The criteria for bariatric surgery typically vary but include the following exact ones. In addition, this means that you’ll need to provide evidence that the surgery is necessary for each patient. Most insurance plans require medical necessity to be demonstrated before granting coverage for weight-loss surgery.

    Age 18 or Older

    The majority of plans do not provide coverage for pediatric weight loss surgery. Typically, only individuals who are 18 years of age or older can undergo bariatric surgery.

    Body Mass Index Above 40

    Individuals seeking bariatric surgery must have a body mass index (BMI) of 40 or above, as required by most insurance providers.

    Alternatively, patients with moderate obesity may be candidates for bariatric surgery if they have at least 35 BMI, and co-morbidities such as high blood pressure, type 2 diabetes, significant clinically obstructive sleep apnea, and coronary heart disease.

    A diagram showing the range from normal weight to morbid obesity
    Source: https://www.firsthealth.org/lifestyle/news-events/2019/6/a-way-to-rewind-the-clock-and-start-fresh

    Approved is surgery before time of duration particular a for obese or morbidly be to patient your require may companies insurance some.

    Past Attempted Weight Loss

    Most insurance companies require that patients have made sufficient efforts to lose weight before approving coverage for bariatric surgery. These efforts can include completing a medically supervised weight loss plan developed by a doctor or recommended by an insurance provider, as well as making other efforts to lose weight.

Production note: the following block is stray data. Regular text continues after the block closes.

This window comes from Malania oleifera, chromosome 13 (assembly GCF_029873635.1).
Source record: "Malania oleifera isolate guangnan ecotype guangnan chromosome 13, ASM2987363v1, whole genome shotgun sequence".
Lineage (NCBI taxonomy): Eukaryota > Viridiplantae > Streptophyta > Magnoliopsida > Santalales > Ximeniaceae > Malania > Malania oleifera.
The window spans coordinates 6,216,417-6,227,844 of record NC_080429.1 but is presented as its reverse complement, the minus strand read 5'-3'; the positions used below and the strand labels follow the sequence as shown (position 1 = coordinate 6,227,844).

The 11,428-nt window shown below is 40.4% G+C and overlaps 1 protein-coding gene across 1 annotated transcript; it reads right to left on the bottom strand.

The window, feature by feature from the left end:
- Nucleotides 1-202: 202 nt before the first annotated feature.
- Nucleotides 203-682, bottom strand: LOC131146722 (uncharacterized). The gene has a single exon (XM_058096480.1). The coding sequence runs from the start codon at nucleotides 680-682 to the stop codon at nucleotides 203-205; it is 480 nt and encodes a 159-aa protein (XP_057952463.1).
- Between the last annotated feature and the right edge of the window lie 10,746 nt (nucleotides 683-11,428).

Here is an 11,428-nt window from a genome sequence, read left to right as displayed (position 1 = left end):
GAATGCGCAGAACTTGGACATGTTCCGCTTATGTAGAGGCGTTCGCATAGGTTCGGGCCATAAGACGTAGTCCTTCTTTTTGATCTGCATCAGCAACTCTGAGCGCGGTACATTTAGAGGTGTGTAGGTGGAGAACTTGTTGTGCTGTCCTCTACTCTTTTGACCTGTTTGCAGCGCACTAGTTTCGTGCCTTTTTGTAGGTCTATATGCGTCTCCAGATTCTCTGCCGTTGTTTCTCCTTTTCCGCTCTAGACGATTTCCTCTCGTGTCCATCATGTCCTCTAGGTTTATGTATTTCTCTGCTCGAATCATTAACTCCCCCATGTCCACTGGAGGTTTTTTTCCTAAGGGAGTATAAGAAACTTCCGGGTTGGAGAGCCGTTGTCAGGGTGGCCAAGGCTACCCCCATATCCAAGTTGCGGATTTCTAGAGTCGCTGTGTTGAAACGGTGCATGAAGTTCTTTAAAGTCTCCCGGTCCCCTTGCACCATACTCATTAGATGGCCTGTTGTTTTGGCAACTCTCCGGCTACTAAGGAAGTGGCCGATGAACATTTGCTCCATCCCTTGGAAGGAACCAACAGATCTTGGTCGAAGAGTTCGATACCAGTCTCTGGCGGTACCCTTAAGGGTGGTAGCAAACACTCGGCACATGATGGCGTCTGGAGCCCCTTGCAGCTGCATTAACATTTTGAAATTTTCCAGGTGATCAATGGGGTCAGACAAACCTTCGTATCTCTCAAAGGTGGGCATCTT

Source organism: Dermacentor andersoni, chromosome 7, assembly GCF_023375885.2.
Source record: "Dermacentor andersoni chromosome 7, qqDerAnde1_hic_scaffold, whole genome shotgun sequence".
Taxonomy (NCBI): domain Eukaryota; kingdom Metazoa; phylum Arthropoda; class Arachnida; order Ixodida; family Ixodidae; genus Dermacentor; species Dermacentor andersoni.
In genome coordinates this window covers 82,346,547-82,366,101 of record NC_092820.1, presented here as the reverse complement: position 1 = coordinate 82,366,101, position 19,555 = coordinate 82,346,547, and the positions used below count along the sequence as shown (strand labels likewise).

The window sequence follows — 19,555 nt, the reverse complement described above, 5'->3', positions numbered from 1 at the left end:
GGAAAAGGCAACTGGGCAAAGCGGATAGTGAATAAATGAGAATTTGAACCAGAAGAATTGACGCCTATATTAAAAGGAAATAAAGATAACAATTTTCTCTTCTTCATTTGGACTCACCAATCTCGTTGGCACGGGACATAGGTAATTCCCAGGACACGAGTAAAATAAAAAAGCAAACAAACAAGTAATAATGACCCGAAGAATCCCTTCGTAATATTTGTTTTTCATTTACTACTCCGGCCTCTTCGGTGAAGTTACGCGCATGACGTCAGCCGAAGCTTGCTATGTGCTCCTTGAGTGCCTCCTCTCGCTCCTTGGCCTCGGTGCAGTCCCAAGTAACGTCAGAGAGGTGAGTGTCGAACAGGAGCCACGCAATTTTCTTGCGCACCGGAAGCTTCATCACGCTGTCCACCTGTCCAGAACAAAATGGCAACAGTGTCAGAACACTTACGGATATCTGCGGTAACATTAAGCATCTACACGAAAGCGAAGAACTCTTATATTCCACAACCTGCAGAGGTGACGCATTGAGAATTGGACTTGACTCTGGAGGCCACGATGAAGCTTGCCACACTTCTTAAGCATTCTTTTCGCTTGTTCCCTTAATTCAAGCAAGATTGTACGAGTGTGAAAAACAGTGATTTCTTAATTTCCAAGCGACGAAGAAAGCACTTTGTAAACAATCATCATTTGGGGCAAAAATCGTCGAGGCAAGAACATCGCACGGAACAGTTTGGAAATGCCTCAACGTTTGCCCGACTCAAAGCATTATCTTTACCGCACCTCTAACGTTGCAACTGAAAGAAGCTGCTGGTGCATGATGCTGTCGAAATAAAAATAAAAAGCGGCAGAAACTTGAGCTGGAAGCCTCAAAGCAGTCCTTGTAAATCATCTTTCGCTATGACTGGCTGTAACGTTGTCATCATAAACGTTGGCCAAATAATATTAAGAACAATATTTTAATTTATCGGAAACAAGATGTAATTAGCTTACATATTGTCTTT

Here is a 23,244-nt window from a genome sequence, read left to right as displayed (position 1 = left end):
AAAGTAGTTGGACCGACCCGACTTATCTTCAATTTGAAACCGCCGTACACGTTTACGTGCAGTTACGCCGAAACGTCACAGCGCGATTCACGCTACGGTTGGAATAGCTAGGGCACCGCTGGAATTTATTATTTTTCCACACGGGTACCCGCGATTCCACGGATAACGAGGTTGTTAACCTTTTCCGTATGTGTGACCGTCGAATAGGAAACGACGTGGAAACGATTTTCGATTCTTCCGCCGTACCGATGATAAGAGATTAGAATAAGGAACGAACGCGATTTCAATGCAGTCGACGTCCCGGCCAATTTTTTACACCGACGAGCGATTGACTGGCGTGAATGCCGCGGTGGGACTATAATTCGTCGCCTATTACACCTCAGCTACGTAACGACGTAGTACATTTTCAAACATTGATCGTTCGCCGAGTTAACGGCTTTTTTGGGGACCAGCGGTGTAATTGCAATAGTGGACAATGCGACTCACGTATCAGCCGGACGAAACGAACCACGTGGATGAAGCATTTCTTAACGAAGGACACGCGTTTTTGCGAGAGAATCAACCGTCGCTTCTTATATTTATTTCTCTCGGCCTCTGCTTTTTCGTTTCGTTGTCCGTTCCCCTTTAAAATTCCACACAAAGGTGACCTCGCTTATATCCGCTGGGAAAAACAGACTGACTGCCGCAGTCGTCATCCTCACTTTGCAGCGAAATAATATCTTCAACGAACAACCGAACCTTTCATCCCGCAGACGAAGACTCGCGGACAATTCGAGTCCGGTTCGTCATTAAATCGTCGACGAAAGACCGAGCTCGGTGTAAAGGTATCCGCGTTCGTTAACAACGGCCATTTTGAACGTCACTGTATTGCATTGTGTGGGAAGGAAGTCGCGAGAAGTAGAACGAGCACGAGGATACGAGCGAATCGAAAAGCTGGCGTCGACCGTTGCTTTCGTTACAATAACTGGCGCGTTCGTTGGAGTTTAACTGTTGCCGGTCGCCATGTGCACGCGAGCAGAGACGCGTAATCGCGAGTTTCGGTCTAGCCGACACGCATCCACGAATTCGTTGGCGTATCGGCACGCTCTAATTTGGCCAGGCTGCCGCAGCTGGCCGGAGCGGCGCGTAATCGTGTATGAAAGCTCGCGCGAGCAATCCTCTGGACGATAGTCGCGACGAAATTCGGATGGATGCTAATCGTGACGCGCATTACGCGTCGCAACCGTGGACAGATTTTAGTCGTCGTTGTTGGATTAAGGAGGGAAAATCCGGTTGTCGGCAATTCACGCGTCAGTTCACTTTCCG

To obtain insurance approval, it is probable that you will need to present evidence of the efforts made to shed pounds, such as records of dietary and physical activity routines. If your patient has not achieved successful weight loss during this timeframe, they might be deemed eligible for bariatric surgery.

    Psychological Evaluation

    Most insurance companies will require your patient to undergo a psychological evaluation before they approve the bariatric surgery, as well as provide long-term support and information for the success of the surgery.

    The psychological assessment will examine their:

  • Motivations for pursuing bariatric surgery.
  • Weight and dietary background.
  • Present dietary habits.
  • Comprehension of the surgical procedure and the lifestyle modifications that come with it.
  • Social assistance and past events.
  • Psychiatric history.
  • In the video below, Dr. James Glynn discusses further about what patients can anticipate from their psychological assessment.

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    Quit Smoking and Avoid Substance Abuse

    Finally, most insurance companies will require that your patient ceases smoking and does not display any evidence of substance abuse (within the past 5 years) or recent history of substance abuse before covering bariatric surgery.

    Use Modern Tools to Help with Insurance Approvals and Billing

    It is crucial for each insurance company to consistently apply the latest criteria to ensure that your patients are able to undergo approved surgeries. By using the latest tools, you can further simplify the insurance process for you and your patients, helping to streamline the pre-authorization process and tailor the evaluation requirements accordingly.

    Discover how Wellbe’s personalized care automation can streamline insurance approvals and hundreds of other non-medical administrative tasks, including billing.